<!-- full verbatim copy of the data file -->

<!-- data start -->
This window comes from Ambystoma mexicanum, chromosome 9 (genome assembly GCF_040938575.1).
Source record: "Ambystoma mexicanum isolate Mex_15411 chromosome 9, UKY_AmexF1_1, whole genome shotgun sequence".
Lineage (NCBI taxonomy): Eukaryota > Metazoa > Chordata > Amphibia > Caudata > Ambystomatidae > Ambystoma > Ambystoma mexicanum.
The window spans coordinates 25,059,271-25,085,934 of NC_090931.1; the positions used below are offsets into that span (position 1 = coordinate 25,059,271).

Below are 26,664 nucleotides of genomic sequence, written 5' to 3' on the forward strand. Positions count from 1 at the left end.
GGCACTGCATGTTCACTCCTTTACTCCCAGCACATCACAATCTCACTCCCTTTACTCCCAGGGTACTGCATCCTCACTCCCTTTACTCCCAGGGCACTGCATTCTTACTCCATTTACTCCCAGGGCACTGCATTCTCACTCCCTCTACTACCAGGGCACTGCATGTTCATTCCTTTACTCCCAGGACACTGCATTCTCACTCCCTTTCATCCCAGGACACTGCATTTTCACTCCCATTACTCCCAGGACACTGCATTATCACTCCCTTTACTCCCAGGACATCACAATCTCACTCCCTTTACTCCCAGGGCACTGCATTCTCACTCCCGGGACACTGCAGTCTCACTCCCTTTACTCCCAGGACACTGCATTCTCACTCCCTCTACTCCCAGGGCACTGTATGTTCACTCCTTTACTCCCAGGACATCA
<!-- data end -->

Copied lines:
This window comes from Ambystoma mexicanum, chromosome 9 (genome assembly GCF_040938575.1).
Source record: "Ambystoma mexicanum isolate Mex_15411 chromosome 9, UKY_AmexF1_1, whole genome shotgun sequence".
Lineage (NCBI taxonomy): Eukaryota > Metazoa > Chordata > Amphibia > Caudata > Ambystomatidae > Ambystoma > Ambystoma mexicanum.
The window spans coordinates 25,059,271-25,085,934 of NC_090931.1; the positions used below are offsets into that span (position 1 = coordinate 25,059,271).

Below are 26,664 nucleotides of genomic sequence, written 5' to 3' on the forward strand. Positions count from 1 at the left end.
GGCACTGCATGTTCACTCCTTTACTCCCAGCACATCACAATCTCACTCCCTTTACTCCCAGGGTACTGCATCCTCACTCCCTTTACTCCCAGGGCACTGCATTCTTACTCCATTTACTCCCAGGGCACTGCATTCTCACTCCCTCTACTACCAGGGCACTGCATGTTCATTCCTTTACTCCCAGGACACTGCATTCTCACTCCCTTTCATCCCAGGACACTGCATTTTCACTCCCATTACTCCCAGGACACTGCATTATCACTCCCTTTACTCCCAGGACATCACAATCTCACTCCCTTTACTCCCAGGGCACTGCATTCTCACTCCCGGGACACTGCAGTCTCACTCCCTTTACTCCCAGGACACTGCATTCTCACTCCCTCTACTCCCAGGGCACTGTATGTTCACTCCTTTACTCCCAGGACATCA